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It’s about government overreach

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POSTED April 7, 2017 1:17 a.m.

Editor, Manteca Bulletin,
The editorial cartoons depicting Congressman Devin Nunes from Tulare as a Trump apologist missed the point entirely. We have to get over the Trump hate —what is at stake here is our losing personal privacy to an overreaching government with unlimited resources.
Back in 2012, press secretary Carney bragged that Obama was a “…voracious consumer…” of intelligence. So it is not too surprising that after Reagan and Bush enabled warrantless spying on conversations coming into the US that expansion and questionable activities occurred under Obama. Now exposed, Susan Rice (Obama’s national security advisor) could not keep her statements straight between PBS (“I know nothing about (spying on Trump)”) and MSNBC (“…we increased surveillance reporting on the Trump team after the election”).
These antics are not new to the Obama White House. Fellow Democrat Congressman Dennis Kucinich (Ohio) complained bitterly that he was spied on by the White House while in his DC office (violating Constitutional separation of powers) and that it was destructively leaked to the press (violating law). His sin: he publically disagreed with the Obama White House policy on Libya. He is no longer in Congress.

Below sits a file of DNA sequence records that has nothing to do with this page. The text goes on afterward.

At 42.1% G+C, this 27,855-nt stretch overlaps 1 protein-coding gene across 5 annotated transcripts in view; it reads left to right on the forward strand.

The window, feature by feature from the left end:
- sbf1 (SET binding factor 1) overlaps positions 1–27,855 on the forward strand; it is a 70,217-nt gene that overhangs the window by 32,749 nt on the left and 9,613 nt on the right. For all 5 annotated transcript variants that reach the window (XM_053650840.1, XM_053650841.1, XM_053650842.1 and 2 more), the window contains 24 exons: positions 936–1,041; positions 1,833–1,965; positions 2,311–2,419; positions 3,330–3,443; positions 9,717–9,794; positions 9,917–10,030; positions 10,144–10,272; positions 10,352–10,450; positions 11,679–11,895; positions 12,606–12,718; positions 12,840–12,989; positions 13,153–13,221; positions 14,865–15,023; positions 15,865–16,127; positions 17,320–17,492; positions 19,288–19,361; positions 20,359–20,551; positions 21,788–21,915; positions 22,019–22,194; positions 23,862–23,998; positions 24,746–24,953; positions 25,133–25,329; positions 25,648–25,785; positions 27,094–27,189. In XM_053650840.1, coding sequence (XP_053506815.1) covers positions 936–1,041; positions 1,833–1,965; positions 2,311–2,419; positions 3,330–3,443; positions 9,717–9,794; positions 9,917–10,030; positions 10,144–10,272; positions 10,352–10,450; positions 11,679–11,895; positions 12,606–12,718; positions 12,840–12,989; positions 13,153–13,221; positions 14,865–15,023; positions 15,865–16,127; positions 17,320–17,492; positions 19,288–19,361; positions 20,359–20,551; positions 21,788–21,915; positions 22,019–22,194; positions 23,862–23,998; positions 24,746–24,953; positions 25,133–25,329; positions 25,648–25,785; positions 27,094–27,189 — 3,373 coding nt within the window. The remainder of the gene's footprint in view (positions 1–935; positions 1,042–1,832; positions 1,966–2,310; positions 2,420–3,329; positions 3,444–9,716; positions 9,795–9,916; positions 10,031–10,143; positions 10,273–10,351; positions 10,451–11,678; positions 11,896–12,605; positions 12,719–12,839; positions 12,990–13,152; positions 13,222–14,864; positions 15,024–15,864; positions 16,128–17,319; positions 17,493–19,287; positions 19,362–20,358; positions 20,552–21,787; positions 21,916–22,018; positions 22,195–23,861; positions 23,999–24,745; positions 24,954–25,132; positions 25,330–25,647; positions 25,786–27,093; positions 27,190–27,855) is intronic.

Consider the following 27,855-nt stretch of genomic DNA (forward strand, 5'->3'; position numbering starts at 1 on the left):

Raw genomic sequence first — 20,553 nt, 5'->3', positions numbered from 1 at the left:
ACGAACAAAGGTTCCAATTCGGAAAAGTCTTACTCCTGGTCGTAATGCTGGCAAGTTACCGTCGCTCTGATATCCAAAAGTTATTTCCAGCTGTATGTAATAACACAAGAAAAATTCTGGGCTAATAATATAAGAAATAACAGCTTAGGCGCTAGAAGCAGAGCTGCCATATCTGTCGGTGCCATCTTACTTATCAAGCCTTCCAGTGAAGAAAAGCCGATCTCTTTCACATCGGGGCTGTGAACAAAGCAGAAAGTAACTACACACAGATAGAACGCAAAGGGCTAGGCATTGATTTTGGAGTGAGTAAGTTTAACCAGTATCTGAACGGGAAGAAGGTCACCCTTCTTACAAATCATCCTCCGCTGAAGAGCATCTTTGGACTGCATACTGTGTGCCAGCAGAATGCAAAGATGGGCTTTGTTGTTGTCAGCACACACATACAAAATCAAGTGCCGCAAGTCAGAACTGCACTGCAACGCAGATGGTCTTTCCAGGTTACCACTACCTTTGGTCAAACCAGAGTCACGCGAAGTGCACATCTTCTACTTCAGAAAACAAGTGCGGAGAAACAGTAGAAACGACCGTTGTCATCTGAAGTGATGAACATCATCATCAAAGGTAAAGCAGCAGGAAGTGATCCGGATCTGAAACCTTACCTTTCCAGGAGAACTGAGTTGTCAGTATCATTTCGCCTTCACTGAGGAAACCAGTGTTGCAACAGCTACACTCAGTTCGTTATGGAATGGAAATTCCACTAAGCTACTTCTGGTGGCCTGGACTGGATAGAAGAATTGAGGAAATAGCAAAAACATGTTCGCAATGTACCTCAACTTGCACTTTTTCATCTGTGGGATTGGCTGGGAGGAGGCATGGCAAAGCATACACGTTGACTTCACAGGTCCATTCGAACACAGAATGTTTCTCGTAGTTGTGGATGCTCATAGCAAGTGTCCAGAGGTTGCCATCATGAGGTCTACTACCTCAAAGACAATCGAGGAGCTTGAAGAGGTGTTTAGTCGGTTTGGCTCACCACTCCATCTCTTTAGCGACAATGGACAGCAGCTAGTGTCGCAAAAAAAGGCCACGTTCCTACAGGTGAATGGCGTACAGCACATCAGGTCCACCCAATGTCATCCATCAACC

There is plenty of politics on both sides. But even after eight months of investigation yielding no evidence, let’s go ahead and assume Trump collaborated with Russia. Constitutional expert and Democrat lawyer Lawrence Tribe (of 2000 Bush v. Gore fame and leader in the “Impeach Trump” movement) has candidly said that there are no laws on the books that would undo his election. As a matter of fact, in the 1990s after the fall of Russian communism, then President Bill Clinton shoveled $15 billion of US taxpayer money into their economy that encouraged lasting US-Russia business relationships. There is no foul interacting with Russia. On the other hand, someone taking highly sensitive information about Trump and Kucinich and leaking it to the press faces 5 to10 years in federal prison, — there is a severity with Nunes’ point.
In this country, it used to be that paranoia of being spied on by the Federal government was reserved for the “tin foil hat” crowd. But with the recent news revealing government programs that seek to turn our personal smart phones and computers into remote eavesdropping microphones, maybe all of us should be looking over our shoulders.
No, even with Nunes temporarily stepping aside, the central point is not him. The central point is that our privacy can be violated by an overreaching government with unlimited resources. But fortunately, Nunes along with Trump’s explosive tweet, made us much more aware of a government that needs to be severely limited.

Stephen Sampayan
 Manteca

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